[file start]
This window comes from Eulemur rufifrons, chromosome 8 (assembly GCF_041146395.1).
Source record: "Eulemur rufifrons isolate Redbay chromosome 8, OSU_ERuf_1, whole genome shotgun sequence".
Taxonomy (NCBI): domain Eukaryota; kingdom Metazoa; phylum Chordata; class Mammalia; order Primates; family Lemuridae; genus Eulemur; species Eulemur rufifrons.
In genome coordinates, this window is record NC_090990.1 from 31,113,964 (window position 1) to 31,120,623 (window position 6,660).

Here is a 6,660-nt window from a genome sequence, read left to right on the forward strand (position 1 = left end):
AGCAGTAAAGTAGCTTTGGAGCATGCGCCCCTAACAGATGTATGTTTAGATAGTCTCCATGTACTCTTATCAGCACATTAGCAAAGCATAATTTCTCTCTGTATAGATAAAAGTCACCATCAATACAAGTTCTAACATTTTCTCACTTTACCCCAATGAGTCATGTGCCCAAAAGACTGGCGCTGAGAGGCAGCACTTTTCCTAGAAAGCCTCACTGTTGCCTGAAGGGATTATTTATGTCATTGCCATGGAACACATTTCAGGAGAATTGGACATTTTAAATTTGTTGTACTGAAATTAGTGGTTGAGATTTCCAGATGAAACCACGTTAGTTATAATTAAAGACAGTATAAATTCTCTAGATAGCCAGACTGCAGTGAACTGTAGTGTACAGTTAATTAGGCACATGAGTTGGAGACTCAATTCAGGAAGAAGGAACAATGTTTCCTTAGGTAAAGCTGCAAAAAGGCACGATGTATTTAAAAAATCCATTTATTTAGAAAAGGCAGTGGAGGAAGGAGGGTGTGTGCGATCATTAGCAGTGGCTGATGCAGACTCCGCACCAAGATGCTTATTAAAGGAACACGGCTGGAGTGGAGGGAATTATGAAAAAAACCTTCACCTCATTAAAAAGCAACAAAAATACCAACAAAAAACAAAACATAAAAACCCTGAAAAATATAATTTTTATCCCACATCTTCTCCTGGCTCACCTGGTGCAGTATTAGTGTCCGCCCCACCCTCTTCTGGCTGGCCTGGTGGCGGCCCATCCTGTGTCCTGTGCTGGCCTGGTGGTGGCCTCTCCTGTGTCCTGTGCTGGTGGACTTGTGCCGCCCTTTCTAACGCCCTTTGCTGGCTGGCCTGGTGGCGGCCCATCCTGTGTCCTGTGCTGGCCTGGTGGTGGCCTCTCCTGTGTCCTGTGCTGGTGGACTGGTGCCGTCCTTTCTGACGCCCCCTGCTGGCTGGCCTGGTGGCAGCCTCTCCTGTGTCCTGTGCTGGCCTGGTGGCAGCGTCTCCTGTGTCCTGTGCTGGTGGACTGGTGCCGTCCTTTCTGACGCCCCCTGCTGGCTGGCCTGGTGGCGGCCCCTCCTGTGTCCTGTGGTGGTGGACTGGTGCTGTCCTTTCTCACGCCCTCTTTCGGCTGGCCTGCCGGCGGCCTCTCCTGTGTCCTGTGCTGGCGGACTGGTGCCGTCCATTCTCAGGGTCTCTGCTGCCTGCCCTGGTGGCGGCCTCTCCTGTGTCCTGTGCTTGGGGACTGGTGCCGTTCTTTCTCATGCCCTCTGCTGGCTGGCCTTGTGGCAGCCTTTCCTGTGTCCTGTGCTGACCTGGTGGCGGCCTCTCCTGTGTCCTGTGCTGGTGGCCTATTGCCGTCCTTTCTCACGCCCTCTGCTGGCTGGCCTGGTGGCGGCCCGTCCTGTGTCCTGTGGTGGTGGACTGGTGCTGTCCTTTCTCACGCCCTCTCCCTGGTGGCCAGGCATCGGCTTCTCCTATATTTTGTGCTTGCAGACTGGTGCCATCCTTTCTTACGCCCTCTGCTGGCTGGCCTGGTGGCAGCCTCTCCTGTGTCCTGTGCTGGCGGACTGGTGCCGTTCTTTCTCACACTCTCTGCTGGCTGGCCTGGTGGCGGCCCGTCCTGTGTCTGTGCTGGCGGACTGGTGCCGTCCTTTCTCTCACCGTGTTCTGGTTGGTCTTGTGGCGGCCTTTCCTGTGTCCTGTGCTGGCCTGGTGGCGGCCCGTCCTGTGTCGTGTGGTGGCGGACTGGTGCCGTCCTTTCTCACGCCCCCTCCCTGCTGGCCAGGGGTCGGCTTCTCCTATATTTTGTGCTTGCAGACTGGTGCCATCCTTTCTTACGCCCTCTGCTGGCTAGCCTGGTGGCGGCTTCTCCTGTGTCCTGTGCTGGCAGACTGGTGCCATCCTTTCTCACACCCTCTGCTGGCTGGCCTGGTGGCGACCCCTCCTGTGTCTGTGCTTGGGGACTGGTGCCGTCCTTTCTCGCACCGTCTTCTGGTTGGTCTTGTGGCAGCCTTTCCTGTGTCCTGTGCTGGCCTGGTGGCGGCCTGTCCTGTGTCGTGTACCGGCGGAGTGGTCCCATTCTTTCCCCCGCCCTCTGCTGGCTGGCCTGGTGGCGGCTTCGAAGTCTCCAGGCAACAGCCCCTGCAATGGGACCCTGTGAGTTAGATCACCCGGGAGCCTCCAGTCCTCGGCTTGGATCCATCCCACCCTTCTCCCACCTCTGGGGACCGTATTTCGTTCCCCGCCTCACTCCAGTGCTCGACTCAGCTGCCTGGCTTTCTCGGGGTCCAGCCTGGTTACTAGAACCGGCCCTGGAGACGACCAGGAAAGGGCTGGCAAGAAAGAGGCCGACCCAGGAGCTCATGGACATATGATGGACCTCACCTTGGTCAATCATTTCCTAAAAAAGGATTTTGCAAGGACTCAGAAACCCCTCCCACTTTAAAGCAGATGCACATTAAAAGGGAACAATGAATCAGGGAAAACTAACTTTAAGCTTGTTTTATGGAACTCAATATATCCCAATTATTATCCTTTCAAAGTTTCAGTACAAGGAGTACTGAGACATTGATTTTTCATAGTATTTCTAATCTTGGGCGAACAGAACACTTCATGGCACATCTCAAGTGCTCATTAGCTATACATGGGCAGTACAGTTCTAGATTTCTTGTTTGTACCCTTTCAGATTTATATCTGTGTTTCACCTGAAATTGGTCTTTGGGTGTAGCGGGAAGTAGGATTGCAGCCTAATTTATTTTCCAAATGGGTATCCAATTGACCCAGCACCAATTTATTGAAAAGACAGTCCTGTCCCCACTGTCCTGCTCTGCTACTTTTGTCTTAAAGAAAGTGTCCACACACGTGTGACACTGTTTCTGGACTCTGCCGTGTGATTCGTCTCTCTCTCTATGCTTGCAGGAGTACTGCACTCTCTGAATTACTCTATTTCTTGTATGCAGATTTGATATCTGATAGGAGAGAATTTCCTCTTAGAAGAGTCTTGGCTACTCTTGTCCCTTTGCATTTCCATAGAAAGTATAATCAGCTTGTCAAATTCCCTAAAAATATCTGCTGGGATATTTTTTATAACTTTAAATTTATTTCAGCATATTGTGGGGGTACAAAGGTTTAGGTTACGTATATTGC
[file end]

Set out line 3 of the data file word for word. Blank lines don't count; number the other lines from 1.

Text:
Taxonomy (NCBI): domain Eukaryota; kingdom Metazoa; phylum Chordata; class Mammalia; order Primates; family Lemuridae; genus Eulemur; species Eulemur rufifrons.